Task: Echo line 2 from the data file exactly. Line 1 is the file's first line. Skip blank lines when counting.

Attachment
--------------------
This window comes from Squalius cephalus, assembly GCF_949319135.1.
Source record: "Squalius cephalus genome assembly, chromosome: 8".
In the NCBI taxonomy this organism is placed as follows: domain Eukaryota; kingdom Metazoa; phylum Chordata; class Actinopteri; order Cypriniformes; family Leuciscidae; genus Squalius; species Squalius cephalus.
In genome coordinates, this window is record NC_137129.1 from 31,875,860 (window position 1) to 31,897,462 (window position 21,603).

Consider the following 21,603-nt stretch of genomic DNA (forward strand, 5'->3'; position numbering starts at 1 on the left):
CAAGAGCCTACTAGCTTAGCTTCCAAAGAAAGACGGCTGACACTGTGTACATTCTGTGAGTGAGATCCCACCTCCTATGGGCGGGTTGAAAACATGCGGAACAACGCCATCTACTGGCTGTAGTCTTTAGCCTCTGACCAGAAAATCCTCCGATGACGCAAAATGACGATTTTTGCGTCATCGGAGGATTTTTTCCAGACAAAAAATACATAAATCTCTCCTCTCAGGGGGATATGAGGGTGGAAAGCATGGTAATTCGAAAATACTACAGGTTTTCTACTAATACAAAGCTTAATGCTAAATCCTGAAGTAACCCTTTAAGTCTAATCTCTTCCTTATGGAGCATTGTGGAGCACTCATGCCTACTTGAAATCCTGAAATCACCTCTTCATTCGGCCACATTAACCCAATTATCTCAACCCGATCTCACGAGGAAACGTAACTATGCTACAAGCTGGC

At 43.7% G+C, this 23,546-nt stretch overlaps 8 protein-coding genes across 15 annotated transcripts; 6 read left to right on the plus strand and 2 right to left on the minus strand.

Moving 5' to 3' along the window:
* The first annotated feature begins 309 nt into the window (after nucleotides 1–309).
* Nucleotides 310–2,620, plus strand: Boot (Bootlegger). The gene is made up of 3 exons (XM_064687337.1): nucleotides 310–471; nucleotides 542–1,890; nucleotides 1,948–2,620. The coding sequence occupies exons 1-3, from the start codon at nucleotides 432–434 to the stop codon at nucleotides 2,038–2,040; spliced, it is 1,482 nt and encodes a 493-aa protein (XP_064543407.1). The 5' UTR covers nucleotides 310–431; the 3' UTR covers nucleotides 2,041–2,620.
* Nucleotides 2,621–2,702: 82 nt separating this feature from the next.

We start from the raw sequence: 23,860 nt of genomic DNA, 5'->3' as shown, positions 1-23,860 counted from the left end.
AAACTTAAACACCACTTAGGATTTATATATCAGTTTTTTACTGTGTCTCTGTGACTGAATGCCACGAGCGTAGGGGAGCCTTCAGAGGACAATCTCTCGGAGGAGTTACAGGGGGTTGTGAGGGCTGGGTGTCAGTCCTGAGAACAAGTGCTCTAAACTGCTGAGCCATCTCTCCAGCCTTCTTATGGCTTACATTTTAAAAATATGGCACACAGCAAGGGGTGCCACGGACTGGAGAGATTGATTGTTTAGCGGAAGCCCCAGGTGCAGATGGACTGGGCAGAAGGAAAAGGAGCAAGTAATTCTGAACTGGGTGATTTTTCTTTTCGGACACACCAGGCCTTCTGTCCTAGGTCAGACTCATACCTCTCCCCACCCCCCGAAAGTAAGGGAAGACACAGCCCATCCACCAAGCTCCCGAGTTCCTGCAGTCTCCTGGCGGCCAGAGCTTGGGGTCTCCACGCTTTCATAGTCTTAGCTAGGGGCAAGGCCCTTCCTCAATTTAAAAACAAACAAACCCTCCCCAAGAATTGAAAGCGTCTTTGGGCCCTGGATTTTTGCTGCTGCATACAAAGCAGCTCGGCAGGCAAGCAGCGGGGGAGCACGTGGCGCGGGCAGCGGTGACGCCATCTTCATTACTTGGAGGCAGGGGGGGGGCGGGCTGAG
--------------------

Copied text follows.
Source record: "Squalius cephalus genome assembly, chromosome: 8".